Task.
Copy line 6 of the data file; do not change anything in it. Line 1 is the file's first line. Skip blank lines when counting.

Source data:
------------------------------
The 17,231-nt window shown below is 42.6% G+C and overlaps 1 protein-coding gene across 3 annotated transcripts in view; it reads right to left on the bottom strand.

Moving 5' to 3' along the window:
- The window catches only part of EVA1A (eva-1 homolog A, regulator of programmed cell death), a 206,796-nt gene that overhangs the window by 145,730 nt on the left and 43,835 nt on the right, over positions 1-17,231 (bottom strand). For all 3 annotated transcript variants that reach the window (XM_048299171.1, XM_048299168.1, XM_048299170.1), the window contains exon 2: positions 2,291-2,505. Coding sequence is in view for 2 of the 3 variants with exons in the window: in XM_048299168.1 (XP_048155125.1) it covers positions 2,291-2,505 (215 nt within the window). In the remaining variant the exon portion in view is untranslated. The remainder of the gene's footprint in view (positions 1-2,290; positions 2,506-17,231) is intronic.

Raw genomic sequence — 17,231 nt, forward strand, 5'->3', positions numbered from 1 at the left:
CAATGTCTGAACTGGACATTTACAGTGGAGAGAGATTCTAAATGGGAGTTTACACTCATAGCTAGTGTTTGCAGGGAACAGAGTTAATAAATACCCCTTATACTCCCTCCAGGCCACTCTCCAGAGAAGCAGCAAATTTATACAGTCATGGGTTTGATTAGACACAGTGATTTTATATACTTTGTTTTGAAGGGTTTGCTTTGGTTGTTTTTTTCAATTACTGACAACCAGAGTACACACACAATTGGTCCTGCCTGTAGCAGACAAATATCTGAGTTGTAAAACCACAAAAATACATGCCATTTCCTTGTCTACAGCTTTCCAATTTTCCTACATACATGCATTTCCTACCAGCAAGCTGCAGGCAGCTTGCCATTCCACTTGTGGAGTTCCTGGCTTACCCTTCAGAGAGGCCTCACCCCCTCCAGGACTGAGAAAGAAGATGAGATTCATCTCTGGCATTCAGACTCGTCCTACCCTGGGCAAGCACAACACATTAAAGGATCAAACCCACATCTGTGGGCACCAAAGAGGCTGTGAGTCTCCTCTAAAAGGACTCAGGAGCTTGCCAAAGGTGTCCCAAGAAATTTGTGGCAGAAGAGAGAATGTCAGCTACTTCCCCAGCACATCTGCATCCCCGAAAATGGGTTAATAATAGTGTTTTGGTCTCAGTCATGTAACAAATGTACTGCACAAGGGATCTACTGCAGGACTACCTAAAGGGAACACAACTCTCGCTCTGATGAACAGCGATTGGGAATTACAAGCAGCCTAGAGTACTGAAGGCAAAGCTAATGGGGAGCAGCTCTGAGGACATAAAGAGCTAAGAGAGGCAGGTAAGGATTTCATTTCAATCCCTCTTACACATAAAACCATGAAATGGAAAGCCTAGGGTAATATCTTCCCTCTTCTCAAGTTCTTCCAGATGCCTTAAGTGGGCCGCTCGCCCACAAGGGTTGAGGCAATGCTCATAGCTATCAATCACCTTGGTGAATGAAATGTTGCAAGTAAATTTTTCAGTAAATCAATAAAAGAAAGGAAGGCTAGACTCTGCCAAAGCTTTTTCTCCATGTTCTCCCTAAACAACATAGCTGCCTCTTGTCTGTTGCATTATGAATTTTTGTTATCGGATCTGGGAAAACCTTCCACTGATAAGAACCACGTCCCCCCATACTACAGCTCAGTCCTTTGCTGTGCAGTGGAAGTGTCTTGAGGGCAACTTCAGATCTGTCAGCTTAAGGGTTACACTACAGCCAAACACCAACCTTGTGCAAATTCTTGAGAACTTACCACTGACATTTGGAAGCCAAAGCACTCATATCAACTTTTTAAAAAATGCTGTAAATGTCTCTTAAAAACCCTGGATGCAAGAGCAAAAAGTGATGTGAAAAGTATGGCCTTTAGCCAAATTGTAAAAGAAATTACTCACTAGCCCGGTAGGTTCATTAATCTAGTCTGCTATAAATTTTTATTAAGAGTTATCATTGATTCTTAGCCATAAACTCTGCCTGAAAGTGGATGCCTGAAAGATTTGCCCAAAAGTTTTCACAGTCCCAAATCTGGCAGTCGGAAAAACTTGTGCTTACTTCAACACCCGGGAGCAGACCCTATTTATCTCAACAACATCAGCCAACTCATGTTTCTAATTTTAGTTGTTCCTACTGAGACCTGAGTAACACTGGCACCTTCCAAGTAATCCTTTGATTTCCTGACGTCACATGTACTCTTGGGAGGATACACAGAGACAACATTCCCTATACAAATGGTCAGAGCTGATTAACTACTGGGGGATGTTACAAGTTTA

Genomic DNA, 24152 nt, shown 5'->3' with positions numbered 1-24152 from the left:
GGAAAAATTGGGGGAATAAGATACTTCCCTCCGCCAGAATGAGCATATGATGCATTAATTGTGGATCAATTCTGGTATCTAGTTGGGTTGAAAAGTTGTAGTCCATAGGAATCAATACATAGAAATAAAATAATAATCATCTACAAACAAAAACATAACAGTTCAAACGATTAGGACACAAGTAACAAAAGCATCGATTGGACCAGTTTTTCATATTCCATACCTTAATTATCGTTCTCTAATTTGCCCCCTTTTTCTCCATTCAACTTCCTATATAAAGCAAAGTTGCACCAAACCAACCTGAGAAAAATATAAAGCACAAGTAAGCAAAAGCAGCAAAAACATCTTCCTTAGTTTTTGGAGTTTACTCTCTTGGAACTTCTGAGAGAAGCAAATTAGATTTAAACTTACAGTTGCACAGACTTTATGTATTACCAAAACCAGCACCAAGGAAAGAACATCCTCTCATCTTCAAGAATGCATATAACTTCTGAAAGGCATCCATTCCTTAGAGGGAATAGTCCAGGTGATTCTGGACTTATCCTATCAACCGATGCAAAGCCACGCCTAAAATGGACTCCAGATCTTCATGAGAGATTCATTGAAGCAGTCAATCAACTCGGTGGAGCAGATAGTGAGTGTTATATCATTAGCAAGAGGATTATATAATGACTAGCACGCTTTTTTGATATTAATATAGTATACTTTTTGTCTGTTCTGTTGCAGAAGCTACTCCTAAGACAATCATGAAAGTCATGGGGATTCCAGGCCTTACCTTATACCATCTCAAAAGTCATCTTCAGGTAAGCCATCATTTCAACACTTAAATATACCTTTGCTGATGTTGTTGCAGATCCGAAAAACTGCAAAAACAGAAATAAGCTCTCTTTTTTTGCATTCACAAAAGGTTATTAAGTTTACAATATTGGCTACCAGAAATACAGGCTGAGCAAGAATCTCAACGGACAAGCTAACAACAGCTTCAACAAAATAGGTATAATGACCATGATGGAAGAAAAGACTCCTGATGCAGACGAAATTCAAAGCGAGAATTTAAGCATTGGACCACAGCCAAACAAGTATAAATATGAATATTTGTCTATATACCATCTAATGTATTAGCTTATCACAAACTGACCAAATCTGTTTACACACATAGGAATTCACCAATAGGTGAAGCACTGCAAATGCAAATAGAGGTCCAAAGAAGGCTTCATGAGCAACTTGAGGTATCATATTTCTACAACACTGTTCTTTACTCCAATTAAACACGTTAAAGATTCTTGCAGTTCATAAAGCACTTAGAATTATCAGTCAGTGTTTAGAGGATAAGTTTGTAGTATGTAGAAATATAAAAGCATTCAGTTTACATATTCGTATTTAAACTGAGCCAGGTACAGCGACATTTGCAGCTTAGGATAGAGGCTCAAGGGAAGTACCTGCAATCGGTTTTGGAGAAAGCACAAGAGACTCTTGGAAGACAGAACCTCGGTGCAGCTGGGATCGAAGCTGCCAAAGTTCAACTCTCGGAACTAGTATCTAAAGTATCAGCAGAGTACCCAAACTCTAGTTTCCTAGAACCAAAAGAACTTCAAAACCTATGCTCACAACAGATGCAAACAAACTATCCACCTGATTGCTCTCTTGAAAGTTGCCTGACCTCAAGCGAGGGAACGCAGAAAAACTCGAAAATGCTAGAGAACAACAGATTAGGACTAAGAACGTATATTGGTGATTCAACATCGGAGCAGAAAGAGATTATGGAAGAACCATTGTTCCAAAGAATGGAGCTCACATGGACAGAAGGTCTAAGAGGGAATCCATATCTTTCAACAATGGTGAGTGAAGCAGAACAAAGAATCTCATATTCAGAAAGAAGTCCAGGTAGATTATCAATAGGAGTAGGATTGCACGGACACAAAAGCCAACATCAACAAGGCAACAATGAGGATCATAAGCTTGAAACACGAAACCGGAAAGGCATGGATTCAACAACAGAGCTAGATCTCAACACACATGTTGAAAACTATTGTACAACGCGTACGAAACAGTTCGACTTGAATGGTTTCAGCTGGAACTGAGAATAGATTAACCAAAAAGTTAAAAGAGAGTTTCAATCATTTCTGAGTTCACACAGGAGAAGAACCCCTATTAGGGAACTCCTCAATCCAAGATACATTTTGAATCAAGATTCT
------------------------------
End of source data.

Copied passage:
Genomic DNA, 24152 nt, shown 5'->3' with positions numbered 1-24152 from the left: